Asian Noodle Salad
Asian noodle salad with spicy peanut dressing is a colorful and healthful lunch that works great for meal prep. This cold noodle salad is also perfect for a picnic!
Can I just tell you guys how much I love this Asian noodle salad recipe? It’s one of my very favorite weekday lunches ever, and it also travels really beautifully to the beach or on a picnic (I’ve done both!).
And since this cold noodle salad recipe was originally published in 2013, so many of you have shared my love for it! It’s one of the most popular recipes on this blog.
I think we all love it because it’s a little something different than the typical green salad. As much as I love fresh greens with miso salad dressing or miso ginger dressing, I need to change it up every once in awhile. And who doesn’t love something Asian-inspired, like wonton nachos or Korean meatballs?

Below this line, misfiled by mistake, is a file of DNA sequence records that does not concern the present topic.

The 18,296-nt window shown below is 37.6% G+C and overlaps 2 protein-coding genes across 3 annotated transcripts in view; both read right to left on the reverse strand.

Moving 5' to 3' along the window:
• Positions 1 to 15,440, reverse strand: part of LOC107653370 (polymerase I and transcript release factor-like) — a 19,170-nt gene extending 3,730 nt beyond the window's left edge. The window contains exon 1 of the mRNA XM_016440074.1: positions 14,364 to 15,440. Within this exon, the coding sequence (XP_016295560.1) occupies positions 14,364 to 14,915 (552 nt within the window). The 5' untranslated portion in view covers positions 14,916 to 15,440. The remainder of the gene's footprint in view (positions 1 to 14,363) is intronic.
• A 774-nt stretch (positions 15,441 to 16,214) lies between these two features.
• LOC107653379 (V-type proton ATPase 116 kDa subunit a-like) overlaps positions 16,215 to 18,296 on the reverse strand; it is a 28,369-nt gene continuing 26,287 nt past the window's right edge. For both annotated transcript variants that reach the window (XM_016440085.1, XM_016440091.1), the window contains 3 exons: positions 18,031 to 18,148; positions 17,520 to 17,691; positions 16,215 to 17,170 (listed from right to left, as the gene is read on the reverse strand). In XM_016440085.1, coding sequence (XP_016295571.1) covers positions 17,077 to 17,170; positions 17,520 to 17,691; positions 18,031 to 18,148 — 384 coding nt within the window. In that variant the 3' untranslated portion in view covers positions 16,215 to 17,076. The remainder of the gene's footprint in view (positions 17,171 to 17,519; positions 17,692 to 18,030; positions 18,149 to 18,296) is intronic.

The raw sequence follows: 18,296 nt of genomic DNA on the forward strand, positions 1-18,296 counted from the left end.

Even though there aren’t salad greens, this Asian pasta salad is absolutely PACKED with vegetables. It’s an easy way to eat a ton of veggies without it feeling like a chore (just like my carrot cake smoothie). All of the colors make it a feast for the eyes, too.
This Asian noodle salad can be served in a bowl or in jars:
Toss this cold noodle salad together and serve it up right away in a big, beautiful serving bowl, or pack it into a tupperware container for your picnic tomorrow (my acini de pepe pasta salad is also great for a picnic).
Or, you can build the noodle salad in layers, in mason jars, to “meal prep” for your lunches throughout the week.
Just like with a mason jar taco salad, the dressing goes in the bottom of this Asian pasta salad.